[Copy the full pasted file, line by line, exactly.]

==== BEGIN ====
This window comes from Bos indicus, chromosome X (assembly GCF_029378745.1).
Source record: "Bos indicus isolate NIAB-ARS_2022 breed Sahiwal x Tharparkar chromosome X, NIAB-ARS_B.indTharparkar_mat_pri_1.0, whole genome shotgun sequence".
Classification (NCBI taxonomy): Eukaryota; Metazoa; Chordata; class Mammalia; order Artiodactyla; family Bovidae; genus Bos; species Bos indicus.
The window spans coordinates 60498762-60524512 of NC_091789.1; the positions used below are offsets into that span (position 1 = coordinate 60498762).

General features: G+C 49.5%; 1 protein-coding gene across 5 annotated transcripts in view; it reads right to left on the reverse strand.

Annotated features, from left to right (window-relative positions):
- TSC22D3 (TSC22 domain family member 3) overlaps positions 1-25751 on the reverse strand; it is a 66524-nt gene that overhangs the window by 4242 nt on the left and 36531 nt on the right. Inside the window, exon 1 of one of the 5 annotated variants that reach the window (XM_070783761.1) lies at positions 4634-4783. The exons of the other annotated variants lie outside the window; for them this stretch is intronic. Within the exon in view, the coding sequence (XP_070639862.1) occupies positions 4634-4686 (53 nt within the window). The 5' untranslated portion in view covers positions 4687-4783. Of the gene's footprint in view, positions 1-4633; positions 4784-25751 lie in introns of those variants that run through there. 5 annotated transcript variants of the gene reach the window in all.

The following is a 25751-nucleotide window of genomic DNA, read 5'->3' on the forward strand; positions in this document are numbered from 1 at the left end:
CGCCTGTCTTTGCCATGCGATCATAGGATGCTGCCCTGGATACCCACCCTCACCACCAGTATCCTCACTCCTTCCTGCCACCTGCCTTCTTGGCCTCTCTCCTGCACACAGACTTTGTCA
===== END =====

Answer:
This window comes from Bos indicus, chromosome X (assembly GCF_029378745.1).
Source record: "Bos indicus isolate NIAB-ARS_2022 breed Sahiwal x Tharparkar chromosome X, NIAB-ARS_B.indTharparkar_mat_pri_1.0, whole genome shotgun sequence".
Classification (NCBI taxonomy): Eukaryota; Metazoa; Chordata; class Mammalia; order Artiodactyla; family Bovidae; genus Bos; species Bos indicus.
The window spans coordinates 60498762-60524512 of NC_091789.1; the positions used below are offsets into that span (position 1 = coordinate 60498762).

General features: G+C 49.5%; 1 protein-coding gene across 5 annotated transcripts in view; it reads right to left on the reverse strand.

Annotated features, from left to right (window-relative positions):
- TSC22D3 (TSC22 domain family member 3) overlaps positions 1-25751 on the reverse strand; it is a 66524-nt gene that overhangs the window by 4242 nt on the left and 36531 nt on the right. Inside the window, exon 1 of one of the 5 annotated variants that reach the window (XM_070783761.1) lies at positions 4634-4783. The exons of the other annotated variants lie outside the window; for them this stretch is intronic. Within the exon in view, the coding sequence (XP_070639862.1) occupies positions 4634-4686 (53 nt within the window). The 5' untranslated portion in view covers positions 4687-4783. Of the gene's footprint in view, positions 1-4633; positions 4784-25751 lie in introns of those variants that run through there. 5 annotated transcript variants of the gene reach the window in all.

The following is a 25751-nucleotide window of genomic DNA, read 5'->3' on the forward strand; positions in this document are numbered from 1 at the left end:
CGCCTGTCTTTGCCATGCGATCATAGGATGCTGCCCTGGATACCCACCCTCACCACCAGTATCCTCACTCCTTCCTGCCACCTGCCTTCTTGGCCTCTCTCCTGCACACAGACTTTGTCA